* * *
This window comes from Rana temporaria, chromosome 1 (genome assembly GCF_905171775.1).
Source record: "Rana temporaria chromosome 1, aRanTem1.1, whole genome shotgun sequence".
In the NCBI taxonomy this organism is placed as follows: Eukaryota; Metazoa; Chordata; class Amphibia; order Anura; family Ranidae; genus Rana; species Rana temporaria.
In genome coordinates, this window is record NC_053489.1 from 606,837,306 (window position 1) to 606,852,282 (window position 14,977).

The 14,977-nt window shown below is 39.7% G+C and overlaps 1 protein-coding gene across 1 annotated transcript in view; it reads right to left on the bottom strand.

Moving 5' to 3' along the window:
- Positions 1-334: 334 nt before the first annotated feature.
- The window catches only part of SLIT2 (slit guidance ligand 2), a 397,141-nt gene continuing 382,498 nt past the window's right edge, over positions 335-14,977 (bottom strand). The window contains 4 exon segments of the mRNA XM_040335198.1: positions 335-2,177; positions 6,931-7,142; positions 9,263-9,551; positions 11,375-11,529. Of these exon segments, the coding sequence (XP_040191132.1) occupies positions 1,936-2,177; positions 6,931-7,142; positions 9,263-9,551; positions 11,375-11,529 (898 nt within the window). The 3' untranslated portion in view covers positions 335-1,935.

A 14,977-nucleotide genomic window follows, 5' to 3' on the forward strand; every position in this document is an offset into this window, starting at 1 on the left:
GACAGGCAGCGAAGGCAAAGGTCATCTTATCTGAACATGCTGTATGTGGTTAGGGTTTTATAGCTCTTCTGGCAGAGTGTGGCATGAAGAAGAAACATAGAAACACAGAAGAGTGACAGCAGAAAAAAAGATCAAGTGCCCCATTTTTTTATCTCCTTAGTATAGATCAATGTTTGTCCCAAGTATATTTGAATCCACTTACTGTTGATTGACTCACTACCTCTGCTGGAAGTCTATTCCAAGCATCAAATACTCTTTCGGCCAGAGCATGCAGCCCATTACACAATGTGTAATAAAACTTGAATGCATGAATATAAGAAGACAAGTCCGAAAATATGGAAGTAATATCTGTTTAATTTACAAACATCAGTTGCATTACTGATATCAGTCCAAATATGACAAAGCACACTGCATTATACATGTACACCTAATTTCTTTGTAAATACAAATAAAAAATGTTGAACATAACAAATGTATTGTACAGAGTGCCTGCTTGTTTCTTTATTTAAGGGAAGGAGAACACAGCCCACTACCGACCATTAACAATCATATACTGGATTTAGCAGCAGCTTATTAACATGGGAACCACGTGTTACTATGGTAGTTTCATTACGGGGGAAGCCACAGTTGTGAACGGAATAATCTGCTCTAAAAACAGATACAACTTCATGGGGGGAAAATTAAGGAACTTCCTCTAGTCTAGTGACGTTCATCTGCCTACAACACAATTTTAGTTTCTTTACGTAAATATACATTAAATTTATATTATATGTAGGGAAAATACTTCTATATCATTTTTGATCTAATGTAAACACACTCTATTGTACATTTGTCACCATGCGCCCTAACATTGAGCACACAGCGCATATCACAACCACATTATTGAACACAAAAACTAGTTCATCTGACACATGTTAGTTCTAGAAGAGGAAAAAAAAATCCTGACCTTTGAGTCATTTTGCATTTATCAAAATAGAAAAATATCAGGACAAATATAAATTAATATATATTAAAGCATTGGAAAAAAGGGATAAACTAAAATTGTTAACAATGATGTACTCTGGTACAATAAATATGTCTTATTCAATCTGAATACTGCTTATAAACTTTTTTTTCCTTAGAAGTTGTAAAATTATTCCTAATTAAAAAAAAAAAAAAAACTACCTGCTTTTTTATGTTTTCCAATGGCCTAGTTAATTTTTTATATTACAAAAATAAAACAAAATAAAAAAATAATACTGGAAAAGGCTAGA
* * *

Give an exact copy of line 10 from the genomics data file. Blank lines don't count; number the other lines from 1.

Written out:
GACAGGCAGCGAAGGCAAAGGTCATCTTATCTGAACATGCTGTATGTGGTTAGGGTTTTATAGCTCTTCTGGCAGAGTGTGGCATGAAGAAGAAACATAGAAACACAGAAGAGTGACAGCAGAAAAAAAGATCAAGTGCCCCATTTTTTTATCTCCTTAGTATAGATCAATGTTTGTCCCAAGTATATTTGAATCCACTTACTGTTGATTGACTCACTACCTCTGCTGGAAGTCTATTCCAAGCATCAAATACTCTTTCGGCCAGAGCATGCAGCCCATTACACAATGTGTAATAAAACTTGAATGCATGAATATAAGAAGACAAGTCCGAAAATATGGAAGTAATATCTGTTTAATTTACAAACATCAGTTGCATTACTGATATCAGTCCAAATATGACAAAGCACACTGCATTATACATGTACACCTAATTTCTTTGTAAATACAAATAAAAAATGTTGAACATAACAAATGTATTGTACAGAGTGCCTGCTTGTTTCTTTATTTAAGGGAAGGAGAACACAGCCCACTACCGACCATTAACAATCATATACTGGATTTAGCAGCAGCTTATTAACATGGGAACCACGTGTTACTATGGTAGTTTCATTACGGGGGAAGCCACAGTTGTGAACGGAATAATCTGCTCTAAAAACAGATACAACTTCATGGGGGGAAAATTAAGGAACTTCCTCTAGTCTAGTGACGTTCATCTGCCTACAACACAATTTTAGTTTCTTTACGTAAATATACATTAAATTTATATTATATGTAGGGAAAATACTTCTATATCATTTTTGATCTAATGTAAACACACTCTATTGTACATTTGTCACCATGCGCCCTAACATTGAGCACACAGCGCATATCACAACCACATTATTGAACACAAAAACTAGTTCATCTGACACATGTTAGTTCTAGAAGAGGAAAAAAAAATCCTGACCTTTGAGTCATTTTGCATTTATCAAAATAGAAAAATATCAGGACAAATATAAATTAATATATATTAAAGCATTGGAAAAAAGGGATAAACTAAAATTGTTAACAATGATGTACTCTGGTACAATAAATATGTCTTATTCAATCTGAATACTGCTTATAAACTTTTTTTTCCTTAGAAGTTGTAAAATTATTCCTAATTAAAAAAAAAAAAAAAACTACCTGCTTTTTTATGTTTTCCAATGGCCTAGTTAATTTTTTATATTACAAAAATAAAACAAAATAAAAAAATAATACTGGAAAAGGCTAGA